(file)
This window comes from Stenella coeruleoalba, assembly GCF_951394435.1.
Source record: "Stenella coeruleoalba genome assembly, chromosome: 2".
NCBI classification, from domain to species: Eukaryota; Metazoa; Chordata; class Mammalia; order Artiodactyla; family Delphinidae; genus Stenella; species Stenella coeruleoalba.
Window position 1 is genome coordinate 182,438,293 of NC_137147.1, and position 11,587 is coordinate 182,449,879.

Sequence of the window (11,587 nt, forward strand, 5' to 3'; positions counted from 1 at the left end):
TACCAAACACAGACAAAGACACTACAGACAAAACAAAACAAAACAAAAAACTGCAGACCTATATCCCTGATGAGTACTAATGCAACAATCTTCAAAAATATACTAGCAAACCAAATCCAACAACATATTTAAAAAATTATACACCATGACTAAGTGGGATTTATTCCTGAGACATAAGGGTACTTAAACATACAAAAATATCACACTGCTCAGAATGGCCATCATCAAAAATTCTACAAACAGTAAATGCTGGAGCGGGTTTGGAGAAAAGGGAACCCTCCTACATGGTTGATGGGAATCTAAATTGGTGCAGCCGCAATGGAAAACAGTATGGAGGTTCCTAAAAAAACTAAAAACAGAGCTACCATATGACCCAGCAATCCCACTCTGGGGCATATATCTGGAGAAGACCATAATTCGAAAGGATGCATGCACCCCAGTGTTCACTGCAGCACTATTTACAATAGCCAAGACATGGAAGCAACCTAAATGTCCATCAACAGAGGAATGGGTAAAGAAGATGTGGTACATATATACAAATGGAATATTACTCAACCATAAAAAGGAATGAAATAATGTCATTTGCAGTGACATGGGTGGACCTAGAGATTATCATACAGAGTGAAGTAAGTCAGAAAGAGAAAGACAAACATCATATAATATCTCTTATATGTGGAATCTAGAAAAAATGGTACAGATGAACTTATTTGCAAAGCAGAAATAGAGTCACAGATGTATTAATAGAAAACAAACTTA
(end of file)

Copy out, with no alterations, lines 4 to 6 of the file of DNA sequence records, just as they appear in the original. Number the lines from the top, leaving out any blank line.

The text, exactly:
Window position 1 is genome coordinate 182,438,293 of NC_137147.1, and position 11,587 is coordinate 182,449,879.

Sequence of the window (11,587 nt, forward strand, 5' to 3'; positions counted from 1 at the left end):
TACCAAACACAGACAAAGACACTACAGACAAAACAAAACAAAACAAAAAACTGCAGACCTATATCCCTGATGAGTACTAATGCAACAATCTTCAAAAATATACTAGCAAACCAAATCCAACAACATATTTAAAAAATTATACACCATGACTAAGTGGGATTTATTCCTGAGACATAAGGGTACTTAAACATACAAAAATATCACACTGCTCAGAATGGCCATCATCAAAAATTCTACAAACAGTAAATGCTGGAGCGGGTTTGGAGAAAAGGGAACCCTCCTACATGGTTGATGGGAATCTAAATTGGTGCAGCCGCAATGGAAAACAGTATGGAGGTTCCTAAAAAAACTAAAAACAGAGCTACCATATGACCCAGCAATCCCACTCTGGGGCATATATCTGGAGAAGACCATAATTCGAAAGGATGCATGCACCCCAGTGTTCACTGCAGCACTATTTACAATAGCCAAGACATGGAAGCAACCTAAATGTCCATCAACAGAGGAATGGGTAAAGAAGATGTGGTACATATATACAAATGGAATATTACTCAACCATAAAAAGGAATGAAATAATGTCATTTGCAGTGACATGGGTGGACCTAGAGATTATCATACAGAGTGAAGTAAGTCAGAAAGAGAAAGACAAACATCATATAATATCTCTTATATGTGGAATCTAGAAAAAATGGTACAGATGAACTTATTTGCAAAGCAGAAATAGAGTCACAGATGTATTAATAGAAAACAAACTTA